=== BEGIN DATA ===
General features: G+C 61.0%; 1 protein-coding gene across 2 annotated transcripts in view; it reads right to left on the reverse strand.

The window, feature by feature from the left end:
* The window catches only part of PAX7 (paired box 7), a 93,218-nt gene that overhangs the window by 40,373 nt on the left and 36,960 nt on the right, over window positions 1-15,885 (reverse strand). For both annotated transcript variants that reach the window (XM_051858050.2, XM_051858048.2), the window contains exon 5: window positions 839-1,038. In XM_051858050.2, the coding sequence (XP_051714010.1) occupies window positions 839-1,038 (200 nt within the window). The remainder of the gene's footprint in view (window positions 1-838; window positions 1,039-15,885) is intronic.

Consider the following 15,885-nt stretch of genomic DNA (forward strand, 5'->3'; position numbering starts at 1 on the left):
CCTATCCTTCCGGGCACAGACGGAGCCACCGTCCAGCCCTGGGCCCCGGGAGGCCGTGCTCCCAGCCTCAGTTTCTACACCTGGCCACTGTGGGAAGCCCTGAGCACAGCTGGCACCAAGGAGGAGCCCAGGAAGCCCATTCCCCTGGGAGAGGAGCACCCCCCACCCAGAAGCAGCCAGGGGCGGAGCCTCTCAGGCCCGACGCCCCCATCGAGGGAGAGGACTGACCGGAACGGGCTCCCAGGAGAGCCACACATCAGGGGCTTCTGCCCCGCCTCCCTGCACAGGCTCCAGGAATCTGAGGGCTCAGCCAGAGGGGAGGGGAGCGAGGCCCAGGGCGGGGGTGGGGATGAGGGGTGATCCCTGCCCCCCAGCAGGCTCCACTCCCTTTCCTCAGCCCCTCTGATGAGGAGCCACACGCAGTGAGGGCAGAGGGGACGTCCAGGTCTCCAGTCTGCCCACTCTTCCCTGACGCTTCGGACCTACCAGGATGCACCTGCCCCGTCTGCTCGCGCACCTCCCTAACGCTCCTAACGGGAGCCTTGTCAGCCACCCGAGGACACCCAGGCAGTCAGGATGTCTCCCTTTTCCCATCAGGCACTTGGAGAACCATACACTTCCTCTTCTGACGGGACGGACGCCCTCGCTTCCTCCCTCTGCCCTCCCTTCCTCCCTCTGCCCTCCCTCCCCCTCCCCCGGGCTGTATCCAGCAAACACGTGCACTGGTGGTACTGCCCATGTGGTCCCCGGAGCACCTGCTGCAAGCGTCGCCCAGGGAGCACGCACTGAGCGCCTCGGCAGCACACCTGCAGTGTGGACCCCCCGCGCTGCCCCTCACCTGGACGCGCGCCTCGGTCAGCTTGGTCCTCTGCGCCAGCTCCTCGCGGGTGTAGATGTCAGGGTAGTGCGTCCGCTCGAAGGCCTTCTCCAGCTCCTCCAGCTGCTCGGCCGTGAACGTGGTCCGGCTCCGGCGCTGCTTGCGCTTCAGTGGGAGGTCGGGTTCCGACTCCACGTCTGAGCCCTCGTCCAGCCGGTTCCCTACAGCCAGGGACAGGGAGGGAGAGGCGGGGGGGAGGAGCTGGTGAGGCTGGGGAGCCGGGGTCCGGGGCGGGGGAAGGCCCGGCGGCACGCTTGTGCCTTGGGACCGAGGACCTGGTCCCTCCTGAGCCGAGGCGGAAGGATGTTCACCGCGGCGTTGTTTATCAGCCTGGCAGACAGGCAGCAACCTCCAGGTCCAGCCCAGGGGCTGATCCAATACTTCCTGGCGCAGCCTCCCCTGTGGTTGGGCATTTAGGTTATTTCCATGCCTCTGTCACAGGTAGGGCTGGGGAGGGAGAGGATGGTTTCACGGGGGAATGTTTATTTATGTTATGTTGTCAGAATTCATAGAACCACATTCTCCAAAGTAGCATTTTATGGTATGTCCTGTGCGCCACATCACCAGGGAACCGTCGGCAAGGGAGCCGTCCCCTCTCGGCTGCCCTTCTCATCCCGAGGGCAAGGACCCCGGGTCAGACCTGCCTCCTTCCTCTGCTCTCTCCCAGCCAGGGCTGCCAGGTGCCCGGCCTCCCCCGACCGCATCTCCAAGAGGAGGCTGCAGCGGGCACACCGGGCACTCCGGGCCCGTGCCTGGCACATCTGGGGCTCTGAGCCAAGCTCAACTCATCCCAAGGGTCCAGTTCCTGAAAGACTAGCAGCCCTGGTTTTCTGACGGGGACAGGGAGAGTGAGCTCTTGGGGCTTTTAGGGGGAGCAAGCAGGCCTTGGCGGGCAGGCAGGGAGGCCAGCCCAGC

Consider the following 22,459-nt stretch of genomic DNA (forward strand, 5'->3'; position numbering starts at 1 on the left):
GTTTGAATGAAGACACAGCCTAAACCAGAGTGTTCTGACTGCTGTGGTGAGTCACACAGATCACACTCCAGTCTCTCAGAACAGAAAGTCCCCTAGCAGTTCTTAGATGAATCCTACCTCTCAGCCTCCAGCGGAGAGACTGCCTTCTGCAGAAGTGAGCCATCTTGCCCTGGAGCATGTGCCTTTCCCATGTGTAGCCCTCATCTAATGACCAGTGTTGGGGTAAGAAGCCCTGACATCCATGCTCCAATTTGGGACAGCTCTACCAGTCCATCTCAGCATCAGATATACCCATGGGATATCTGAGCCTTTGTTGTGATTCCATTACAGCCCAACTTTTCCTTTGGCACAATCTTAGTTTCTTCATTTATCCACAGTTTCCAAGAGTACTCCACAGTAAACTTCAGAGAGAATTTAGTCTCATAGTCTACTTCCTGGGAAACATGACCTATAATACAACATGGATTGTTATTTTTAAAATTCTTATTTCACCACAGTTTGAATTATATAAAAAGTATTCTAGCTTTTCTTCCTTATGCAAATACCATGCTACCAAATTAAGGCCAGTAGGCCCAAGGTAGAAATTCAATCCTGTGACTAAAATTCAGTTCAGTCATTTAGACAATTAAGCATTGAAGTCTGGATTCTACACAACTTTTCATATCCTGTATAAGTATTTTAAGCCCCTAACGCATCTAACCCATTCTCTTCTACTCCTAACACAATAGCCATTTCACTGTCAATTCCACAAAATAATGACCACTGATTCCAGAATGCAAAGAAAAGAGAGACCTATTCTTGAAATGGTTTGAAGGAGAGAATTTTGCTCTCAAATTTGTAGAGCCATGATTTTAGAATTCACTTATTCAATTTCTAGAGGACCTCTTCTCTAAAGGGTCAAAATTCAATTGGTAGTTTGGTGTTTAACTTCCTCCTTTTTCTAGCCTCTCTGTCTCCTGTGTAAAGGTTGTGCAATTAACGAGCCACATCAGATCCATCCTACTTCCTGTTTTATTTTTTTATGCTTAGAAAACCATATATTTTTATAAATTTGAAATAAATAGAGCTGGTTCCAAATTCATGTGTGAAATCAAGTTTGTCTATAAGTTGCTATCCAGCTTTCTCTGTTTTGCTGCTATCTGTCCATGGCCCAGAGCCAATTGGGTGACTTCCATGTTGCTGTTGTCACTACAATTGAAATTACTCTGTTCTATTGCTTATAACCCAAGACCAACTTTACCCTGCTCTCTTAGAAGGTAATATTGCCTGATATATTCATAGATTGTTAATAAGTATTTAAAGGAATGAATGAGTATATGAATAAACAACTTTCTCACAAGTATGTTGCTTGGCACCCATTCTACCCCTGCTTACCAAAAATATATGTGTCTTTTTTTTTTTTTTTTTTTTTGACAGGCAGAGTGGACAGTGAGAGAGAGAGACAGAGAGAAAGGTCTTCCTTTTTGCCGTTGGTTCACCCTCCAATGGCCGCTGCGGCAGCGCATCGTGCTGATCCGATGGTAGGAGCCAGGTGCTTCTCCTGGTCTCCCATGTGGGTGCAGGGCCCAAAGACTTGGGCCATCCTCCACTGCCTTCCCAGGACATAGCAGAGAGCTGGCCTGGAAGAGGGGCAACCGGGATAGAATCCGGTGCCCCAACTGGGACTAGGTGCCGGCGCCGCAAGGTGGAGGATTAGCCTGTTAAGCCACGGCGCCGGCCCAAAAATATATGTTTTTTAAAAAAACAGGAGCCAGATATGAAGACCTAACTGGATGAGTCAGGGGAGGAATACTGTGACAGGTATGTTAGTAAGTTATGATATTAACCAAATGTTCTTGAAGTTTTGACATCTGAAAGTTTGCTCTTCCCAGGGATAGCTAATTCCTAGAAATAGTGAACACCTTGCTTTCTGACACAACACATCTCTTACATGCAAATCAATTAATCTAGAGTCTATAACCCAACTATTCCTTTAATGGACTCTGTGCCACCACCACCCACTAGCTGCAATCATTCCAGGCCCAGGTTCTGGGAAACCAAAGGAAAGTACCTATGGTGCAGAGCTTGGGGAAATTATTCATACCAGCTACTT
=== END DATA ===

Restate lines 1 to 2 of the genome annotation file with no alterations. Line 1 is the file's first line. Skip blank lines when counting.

General features: G+C 61.0%; 1 protein-coding gene across 2 annotated transcripts in view; it reads right to left on the reverse strand.

The window, feature by feature from the left end: